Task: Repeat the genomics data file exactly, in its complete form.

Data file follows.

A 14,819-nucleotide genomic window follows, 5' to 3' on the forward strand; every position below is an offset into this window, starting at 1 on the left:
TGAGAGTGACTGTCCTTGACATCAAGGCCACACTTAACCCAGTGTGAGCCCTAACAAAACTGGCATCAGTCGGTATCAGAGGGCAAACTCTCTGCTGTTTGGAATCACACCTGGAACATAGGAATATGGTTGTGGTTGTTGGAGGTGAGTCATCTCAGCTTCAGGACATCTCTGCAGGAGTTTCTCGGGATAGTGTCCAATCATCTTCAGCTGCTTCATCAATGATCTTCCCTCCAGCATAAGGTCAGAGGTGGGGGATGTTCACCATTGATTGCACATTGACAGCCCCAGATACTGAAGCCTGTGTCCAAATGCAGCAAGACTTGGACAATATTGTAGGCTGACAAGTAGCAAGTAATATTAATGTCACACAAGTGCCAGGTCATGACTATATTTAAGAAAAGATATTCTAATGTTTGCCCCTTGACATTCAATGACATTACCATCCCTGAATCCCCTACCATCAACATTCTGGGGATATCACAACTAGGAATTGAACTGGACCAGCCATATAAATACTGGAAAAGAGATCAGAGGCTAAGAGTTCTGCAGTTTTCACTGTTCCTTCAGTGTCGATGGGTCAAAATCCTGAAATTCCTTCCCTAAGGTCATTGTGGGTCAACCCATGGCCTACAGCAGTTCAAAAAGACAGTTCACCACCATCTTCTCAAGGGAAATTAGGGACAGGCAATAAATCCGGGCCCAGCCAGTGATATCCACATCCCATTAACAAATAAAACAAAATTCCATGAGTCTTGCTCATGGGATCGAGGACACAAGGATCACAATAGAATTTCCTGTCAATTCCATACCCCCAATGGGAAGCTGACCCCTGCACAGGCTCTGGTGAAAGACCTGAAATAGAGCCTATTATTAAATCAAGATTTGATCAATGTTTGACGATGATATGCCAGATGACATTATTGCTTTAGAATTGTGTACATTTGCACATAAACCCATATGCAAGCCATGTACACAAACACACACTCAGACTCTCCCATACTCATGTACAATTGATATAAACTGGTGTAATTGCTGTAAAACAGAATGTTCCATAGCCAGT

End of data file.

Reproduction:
A 14,819-nucleotide genomic window follows, 5' to 3' on the forward strand; every position below is an offset into this window, starting at 1 on the left:
TGAGAGTGACTGTCCTTGACATCAAGGCCACACTTAACCCAGTGTGAGCCCTAACAAAACTGGCATCAGTCGGTATCAGAGGGCAAACTCTCTGCTGTTTGGAATCACACCTGGAACATAGGAATATGGTTGTGGTTGTTGGAGGTGAGTCATCTCAGCTTCAGGACATCTCTGCAGGAGTTTCTCGGGATAGTGTCCAATCATCTTCAGCTGCTTCATCAATGATCTTCCCTCCAGCATAAGGTCAGAGGTGGGGGATGTTCACCATTGATTGCACATTGACAGCCCCAGATACTGAAGCCTGTGTCCAAATGCAGCAAGACTTGGACAATATTGTAGGCTGACAAGTAGCAAGTAATATTAATGTCACACAAGTGCCAGGTCATGACTATATTTAAGAAAAGATATTCTAATGTTTGCCCCTTGACATTCAATGACATTACCATCCCTGAATCCCCTACCATCAACATTCTGGGGATATCACAACTAGGAATTGAACTGGACCAGCCATATAAATACTGGAAAAGAGATCAGAGGCTAAGAGTTCTGCAGTTTTCACTGTTCCTTCAGTGTCGATGGGTCAAAATCCTGAAATTCCTTCCCTAAGGTCATTGTGGGTCAACCCATGGCCTACAGCAGTTCAAAAAGACAGTTCACCACCATCTTCTCAAGGGAAATTAGGGACAGGCAATAAATCCGGGCCCAGCCAGTGATATCCACATCCCATTAACAAATAAAACAAAATTCCATGAGTCTTGCTCATGGGATCGAGGACACAAGGATCACAATAGAATTTCCTGTCAATTCCATACCCCCAATGGGAAGCTGACCCCTGCACAGGCTCTGGTGAAAGACCTGAAATAGAGCCTATTATTAAATCAAGATTTGATCAATGTTTGACGATGATATGCCAGATGACATTATTGCTTTAGAATTGTGTACATTTGCACATAAACCCATATGCAAGCCATGTACACAAACACACACTCAGACTCTCCCATACTCATGTACAATTGATATAAACTGGTGTAATTGCTGTAAAACAGAATGTTCCATAGCCAGT